For the last several years I have been creatively documenting the retreating glaciers of the Waterton-Glacier International Peace Park in Alberta, Canada, and Montana, United States. There were over 150 glaciers in the park when it was inaugurated in 1910. Today, less than 25 glaciers remain. Owing to the effects of human-induced climate change the park’s glaciers are rapidly retreating and expected to completely cease to exist by 2020.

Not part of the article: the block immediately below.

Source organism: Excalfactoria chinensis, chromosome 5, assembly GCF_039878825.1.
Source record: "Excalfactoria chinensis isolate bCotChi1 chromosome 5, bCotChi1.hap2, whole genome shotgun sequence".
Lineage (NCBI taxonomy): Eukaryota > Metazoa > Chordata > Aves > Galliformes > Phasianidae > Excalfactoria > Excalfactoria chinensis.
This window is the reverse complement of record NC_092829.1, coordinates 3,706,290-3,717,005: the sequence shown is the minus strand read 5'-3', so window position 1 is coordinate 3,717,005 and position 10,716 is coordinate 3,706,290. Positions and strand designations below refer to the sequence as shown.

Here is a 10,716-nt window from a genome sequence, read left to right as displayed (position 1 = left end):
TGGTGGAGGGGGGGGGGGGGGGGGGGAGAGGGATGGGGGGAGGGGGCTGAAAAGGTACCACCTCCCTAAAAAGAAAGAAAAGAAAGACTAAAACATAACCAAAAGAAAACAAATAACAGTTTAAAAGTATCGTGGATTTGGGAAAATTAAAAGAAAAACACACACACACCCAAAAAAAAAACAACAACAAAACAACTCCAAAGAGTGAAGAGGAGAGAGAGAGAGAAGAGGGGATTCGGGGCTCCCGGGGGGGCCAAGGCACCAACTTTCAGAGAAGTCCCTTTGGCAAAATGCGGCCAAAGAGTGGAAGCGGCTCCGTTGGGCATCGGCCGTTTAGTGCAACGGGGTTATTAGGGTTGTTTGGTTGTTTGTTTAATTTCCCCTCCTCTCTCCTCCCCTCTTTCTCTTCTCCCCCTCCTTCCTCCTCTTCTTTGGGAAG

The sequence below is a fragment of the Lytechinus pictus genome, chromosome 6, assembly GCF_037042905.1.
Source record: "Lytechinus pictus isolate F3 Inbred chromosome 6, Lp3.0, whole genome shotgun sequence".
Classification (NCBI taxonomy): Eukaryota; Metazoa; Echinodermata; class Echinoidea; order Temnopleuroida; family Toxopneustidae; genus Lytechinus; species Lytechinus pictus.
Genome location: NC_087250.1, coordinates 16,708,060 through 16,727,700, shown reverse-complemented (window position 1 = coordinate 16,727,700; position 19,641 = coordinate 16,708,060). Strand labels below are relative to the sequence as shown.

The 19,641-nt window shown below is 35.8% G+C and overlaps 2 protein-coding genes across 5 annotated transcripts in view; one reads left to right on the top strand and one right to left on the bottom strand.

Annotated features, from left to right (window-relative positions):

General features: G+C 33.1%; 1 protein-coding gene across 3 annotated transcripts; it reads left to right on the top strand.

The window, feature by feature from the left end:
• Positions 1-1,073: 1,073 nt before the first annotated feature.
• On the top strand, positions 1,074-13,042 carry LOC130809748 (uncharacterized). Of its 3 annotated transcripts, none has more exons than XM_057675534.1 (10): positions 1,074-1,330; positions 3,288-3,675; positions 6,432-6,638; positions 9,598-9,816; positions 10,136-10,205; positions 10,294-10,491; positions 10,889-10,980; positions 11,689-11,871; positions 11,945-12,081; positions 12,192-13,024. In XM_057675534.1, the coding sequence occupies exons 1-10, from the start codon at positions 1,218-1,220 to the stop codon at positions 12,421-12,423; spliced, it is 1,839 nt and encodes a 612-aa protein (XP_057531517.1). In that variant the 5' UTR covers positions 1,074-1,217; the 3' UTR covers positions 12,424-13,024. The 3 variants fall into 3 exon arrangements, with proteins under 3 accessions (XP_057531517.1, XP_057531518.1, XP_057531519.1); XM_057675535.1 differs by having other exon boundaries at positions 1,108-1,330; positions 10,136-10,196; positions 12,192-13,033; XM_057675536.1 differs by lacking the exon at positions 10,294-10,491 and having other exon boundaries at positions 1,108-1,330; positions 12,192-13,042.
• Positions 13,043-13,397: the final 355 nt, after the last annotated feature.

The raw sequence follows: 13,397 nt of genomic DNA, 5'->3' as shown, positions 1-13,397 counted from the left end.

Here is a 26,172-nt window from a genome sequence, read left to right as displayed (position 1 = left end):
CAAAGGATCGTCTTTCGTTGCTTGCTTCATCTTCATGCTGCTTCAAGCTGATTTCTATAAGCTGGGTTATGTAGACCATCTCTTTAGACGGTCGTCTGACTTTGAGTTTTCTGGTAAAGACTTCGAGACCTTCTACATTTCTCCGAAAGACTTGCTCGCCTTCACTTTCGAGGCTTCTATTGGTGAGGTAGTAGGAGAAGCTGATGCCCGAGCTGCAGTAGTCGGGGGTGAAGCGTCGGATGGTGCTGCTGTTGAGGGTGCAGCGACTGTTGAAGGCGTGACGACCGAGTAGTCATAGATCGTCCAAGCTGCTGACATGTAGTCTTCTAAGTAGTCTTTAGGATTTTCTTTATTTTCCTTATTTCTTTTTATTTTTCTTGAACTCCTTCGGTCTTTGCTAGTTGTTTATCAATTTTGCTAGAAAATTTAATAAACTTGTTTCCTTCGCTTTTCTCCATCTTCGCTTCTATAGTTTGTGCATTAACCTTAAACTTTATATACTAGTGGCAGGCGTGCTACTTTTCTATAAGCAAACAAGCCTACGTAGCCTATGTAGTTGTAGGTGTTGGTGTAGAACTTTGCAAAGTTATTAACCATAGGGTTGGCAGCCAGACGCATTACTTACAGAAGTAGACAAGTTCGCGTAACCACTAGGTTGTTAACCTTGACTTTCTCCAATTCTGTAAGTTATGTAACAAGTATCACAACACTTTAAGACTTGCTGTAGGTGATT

While the ramifications of their loss are being scientifically investigated my project seeks to document the glaciers through a purely creative lens. Artwork can transcend the realms of analytics and commercialism and generate meaningful dialogues with a broad audience. It is hoped that The Last Glacier project will serve as a historical record of this momentous time of change within the park while offering unique insights into the larger issue of climate change.The Last Glacier project has entailed traveling to the park on an annual basis for the last four years. I have logged over 500 miles on and off trail hiking to the individual glaciers to sketch, watercolor and/or photograph them. This fieldwork has then served as the basis for the creation of original fine art reductive woodblock prints. Beyond its organic language, the woodcut medium is additionally apt for my needs as the carving away and reduction of a woodblock mirrors the ongoing state of the glaciers themselves.